Sympathy card writing tips

How to write and send a sympathy card
When a friend has lost somebody close to them, we often send flowers and cards as a show of our sympathy and support. We’ve provided ideas for the best things to say aloud [link to above article] to somebody who is grieving, but what are the best ways to express sympathy in writing?

Here are some of our best suggestions for writing and sending meaningful sympathy cards:

It makes sense to write and send a sympathy card as soon as you’ve heard the news of somebody’s passing. However, if you need time to process the loss or put your feelings into words, you should feel comfortable waiting a short while to get your ducks in a row. Your kind words will be meaningful even a few weeks or months after a loss.

Choosing a sympathy card
Many greeting card retailers sell beautiful cards containing sentiments or quotations that may resonate with you. You should feel free to pick one of these, as the words contained in them may express your feelings better than you know how to at the time. But even a blank card containing your own words can be a perfect gesture. If you’re on the hunt for a good sympathy card, try these resources:

Hallmark sympathy cards

Papyrus sympathy cards

Handmade sympathy cards on Etsy

How to address a sympathy card
If you’re writing a card to a friend who’s experienced a loss, simply address your card to that friend. However, if the deceased was a friend, and you do not know the deceased’s family well, your best bet is to address the card to his or her closest relative – their spouse, for example.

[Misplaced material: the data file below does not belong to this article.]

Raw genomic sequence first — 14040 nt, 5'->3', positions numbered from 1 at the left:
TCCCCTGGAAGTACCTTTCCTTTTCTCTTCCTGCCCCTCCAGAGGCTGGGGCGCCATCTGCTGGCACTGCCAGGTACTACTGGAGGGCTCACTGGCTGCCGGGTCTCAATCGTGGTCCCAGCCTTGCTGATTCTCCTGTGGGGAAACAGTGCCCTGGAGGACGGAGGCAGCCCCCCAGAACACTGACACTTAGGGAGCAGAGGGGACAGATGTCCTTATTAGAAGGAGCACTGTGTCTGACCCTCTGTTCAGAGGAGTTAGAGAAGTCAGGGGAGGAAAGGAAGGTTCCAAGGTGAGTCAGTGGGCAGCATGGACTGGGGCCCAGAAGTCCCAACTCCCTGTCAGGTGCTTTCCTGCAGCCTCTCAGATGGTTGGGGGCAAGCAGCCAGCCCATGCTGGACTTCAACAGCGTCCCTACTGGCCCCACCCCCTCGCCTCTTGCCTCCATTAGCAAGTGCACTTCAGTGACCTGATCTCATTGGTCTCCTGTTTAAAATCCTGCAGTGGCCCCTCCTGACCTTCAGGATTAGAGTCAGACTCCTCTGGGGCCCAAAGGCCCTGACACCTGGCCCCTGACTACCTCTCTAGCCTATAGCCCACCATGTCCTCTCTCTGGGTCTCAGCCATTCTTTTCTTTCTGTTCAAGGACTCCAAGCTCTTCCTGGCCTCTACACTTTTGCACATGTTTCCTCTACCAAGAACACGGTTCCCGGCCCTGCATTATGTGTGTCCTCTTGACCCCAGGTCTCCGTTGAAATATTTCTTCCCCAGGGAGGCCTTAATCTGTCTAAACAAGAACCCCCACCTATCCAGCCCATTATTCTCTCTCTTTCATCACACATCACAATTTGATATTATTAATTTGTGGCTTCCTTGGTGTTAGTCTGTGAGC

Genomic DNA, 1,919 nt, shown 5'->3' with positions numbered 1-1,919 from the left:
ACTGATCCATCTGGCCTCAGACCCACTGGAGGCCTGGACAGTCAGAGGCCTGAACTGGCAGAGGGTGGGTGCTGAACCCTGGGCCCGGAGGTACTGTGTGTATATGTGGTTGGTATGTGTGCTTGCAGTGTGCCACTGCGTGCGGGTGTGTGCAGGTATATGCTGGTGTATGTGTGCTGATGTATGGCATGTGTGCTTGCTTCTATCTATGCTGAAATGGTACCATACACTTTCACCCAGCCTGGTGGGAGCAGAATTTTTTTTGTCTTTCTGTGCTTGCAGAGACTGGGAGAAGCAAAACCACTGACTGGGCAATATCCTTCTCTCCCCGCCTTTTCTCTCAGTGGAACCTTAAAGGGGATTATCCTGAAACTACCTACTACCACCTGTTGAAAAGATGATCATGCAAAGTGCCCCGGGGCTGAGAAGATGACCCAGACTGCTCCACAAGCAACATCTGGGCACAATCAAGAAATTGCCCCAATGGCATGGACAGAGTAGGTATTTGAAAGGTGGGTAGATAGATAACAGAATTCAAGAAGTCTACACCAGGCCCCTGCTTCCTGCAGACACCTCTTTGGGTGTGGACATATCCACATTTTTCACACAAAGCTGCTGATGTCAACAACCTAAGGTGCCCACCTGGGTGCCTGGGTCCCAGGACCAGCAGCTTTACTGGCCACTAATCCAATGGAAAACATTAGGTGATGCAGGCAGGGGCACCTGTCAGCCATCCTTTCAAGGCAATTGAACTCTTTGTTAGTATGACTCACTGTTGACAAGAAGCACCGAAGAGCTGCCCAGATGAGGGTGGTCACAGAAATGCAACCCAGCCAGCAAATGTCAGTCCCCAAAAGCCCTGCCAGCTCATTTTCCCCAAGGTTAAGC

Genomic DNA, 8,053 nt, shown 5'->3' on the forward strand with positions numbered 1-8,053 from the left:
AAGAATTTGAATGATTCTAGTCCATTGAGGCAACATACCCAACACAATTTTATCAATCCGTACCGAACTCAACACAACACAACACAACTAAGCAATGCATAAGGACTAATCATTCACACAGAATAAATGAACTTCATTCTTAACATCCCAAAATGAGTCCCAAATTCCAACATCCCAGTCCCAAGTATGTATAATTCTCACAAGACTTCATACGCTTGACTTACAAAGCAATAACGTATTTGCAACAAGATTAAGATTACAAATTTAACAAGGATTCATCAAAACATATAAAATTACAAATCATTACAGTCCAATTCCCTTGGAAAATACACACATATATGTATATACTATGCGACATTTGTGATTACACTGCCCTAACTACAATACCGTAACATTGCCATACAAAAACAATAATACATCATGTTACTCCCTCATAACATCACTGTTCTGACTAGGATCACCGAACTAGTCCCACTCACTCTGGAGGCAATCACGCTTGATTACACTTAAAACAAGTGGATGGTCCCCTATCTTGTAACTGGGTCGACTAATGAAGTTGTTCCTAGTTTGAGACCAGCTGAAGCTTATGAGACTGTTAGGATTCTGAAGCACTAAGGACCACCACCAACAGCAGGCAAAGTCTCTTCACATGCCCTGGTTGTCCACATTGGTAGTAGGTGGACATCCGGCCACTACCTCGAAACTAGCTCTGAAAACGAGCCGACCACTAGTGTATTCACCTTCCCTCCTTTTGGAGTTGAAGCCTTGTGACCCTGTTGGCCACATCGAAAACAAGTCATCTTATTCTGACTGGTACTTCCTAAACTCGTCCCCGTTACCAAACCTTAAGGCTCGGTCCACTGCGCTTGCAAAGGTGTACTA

What to write in a sympathy card
It’s nice to start your card with a general expression of sympathy. Try something like, “I was deeply sorry to hear about the death of your friend.”

A good next step is to recall a fond memory or story of the deceased, if you have one. Remembering or learning about the wonderful life of a lost friend can be very healing for a grieving person.

If you feel so inclined, consider adding an additional personal touch, such as a photo or meaningful quotation. A simple search online can be a great place to start, and sites such as BrainyQuote do a good job of collecting beautiful words.

There are hundreds of approaches for expressing your feelings during a difficult time, so what you need to remember is that if your message is from the heart and sincere, it will likely resonate with and be meaningful to your recipient.

Handwriting your message is generally considered most personal, so avoid typing if you can.

Posted: January 13, 2016
Tags: attending-a-service, funeral-terminology

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